Archive for the ‘anti-satellite’ Category

China says US exaggerates military threat

March 6, 2008

BEIJING (AFP) – China‘s official Communist Party mouthpiece on Thursday said a Pentagon report exaggerated Chinese military capabilities to justify US sales of military hardware to Beijing‘s rival Taiwan.

Chinese soldiers are seen here during a ceremony in Nanjing, ...
Chinese soldiers are seen here during a ceremony in Nanjing, in December 2007. China’s official Communist Party mouthpiece on Thursday said a Pentagon report exaggerated Chinese military capabilities to justify US sales of military hardware to Beijing’s rival Taiwan.
(AFP/File/Liu Jin)

“The report maliciously exaggerates China’s ability to wage computer warfare and its space capabilities,” said a commentary in the People’s Daily news headlined, “An Outmoded Report.”

“These reports by the US Defence Department have been used in the past as a pretext to justify continued weapons sales to Taiwan,” it said.

The editorial marked the latest salvo in a verbal tit-for-tat since the Pentagon report earlier this week expressed a range of concerns about China’s growing military might.

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Effort to Shoot Down Satellite Could Inform Military Strategy

February 20, 2008

By Marc Kaufman and Walter Pincus 

Washington Post Staff Writers
Wednesday, February 20, 2008; Page A03

The Bush administration’s attempt to shoot down an out-of-control spy satellite as early as this evening will help the military advance its anti-missile and anti-satellite planning and technology, according to space weapons experts and analysts. Both fields are of high interest to the military and of high concern for many other nations.

While U.S. officials have depicted the attempt solely as a precaution against the slim chance that the satellite’s hazardous rocket fuel could harm people on Earth, the test will inherently have spillover military consequences, the experts said.

To accomplish this week’s task, for example, the Navy has modified its Aegis anti-missile radar system for satellite tracking, making clear that a system designed for missile defense can be transformed into an anti-satellite system in a short time.

The attempted shoot-down will also enable the Pentagon to practice using, in an urgent scenario, key elements of its space defense apparatus, including the Joint Space Operations Center at Vandenberg Air Force Base in California and its sophisticated space identification, tracking and targeting system.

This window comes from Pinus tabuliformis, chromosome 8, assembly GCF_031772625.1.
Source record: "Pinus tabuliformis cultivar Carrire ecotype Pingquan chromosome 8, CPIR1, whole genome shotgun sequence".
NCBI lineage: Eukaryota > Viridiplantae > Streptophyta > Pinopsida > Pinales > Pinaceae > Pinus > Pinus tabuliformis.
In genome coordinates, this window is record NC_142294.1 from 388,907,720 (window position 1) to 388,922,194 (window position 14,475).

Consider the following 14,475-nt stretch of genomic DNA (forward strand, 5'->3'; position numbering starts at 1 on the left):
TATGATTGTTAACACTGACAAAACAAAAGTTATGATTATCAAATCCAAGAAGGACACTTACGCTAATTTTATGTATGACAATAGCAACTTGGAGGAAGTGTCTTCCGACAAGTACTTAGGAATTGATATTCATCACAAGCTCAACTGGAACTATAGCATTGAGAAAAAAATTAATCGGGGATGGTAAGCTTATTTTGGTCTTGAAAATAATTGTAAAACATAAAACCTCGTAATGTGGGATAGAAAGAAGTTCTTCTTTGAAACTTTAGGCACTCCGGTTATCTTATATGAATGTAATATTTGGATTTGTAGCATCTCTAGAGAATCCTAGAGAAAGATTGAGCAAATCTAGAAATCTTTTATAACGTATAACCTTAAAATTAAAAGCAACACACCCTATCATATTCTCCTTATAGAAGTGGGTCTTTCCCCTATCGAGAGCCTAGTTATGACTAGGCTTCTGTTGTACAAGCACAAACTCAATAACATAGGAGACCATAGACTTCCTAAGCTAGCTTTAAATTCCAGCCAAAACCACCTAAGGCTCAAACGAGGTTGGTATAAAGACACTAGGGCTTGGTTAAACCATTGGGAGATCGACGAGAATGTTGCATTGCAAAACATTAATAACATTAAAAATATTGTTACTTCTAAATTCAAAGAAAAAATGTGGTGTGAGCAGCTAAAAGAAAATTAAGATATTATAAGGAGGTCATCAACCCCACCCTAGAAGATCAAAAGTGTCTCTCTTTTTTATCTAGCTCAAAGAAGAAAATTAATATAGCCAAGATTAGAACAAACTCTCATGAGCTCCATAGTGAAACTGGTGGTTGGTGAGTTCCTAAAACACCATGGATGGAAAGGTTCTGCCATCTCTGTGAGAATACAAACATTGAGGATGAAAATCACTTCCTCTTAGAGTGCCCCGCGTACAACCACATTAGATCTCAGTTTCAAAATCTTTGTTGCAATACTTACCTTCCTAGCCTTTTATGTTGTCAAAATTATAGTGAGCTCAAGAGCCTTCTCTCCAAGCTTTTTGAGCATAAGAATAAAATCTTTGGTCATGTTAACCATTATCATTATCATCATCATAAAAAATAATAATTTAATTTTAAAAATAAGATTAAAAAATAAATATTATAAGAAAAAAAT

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The Giant (China) is Restive

February 19, 2008

By James Zumwalt
February 19, 2008

China Causes U.S. Debate: How Best to Protect U.S. Satellites

December 23, 2007
By Kevin Whitelaw
U.S. News and World Report
December 17, 2007 Edition

Some of the U.S. soldiers stationed in Iraq’s troubled Anbar province most likely wondered why the Air Force was sending a space weapons expert to help them fight Sunni insurgents. But U.S. forces there had a tough problem. Traditional artillery was too inaccurate for urban hotbeds like Fallujah, and insurgents took cover when they heard attack aircraft overhead.

The Army offered what seemed like a good solution—the Guided Multiple Launch Rocket System, a mobile battery that fires precision missiles from miles away. The powerful new weapon, however, came with a serious glitch—the launcher sometimes relied on outdated coordinates from GPS satellites, which could send rockets hundreds of yards off target. Maj. Toby Doran, the space expert, helped find creative ways to prevent the error, and the launcher was put into action.

That’s just one small example of how integral satellites have become to even the most basic daily operations of today’s U.S. military, not to mention the broader U.S. economy. But any sense that this crucial sophisticated technology is out of the reach of potential enemies because it flies hundreds, even thousands, of miles above Earth disappeared early this year. On January 11, China blew up one of its own aging weather satellites….

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SecDef Gates sees division in Chinese actions

December 22, 2007

By Bill Gertz
The Washington Times
December 22, 2007

Defense Secretary Robert M. Gates said yesterday that recent military incidents involving the U.S. and China indicate troubling signs of division between Beijing’s military and the nation’s communist political leaders.

Defense Secretary Robert Gates, left, accompanied by Joint Chiefs ...

Defense Secretary Robert Gates, left, accompanied by Joint Chiefs Vice Chairman Gen. James Cartwright, takes part in a news conference at the Pentagon, Friday, Dec. 21, 2007. (AP Photo/Heesoon Yim)

China’s refusal to permit U.S. Navy ship visits to Hong Kong last month and a provocative anti-satellite weapon test in January are prompting U.S. intelligence agencies to worry that the Chinese military is not under the control of the civilian government in Beijing, according to other defense officials.

Mr. Gates voiced similar concerns yesterday when asked by a reporter whether China had explained why it barred the aircraft carrier Kitty Hawk and accompanying warships from making a Thanksgiving Day port call in Hong Kong.

“What has been interesting to me this year is that I think we have had two situations in which there appears to have been a disconnect within the Chinese government,” Mr. Gates said.

After the Chinese military’s successful January test of a missile against a weather-satellite target, China’s Foreign Ministry “didn’t seem to understand or know what had happened” and indicated “confusion” over the test, he said.

“We seem to have had a little bit of the same thing with the Kitty Hawk, where the military may have made a decision that was not communicated to the political side of the government,” Mr. Gates said. “Now, I don’t know that for a fact, but there’s just some hint of that.”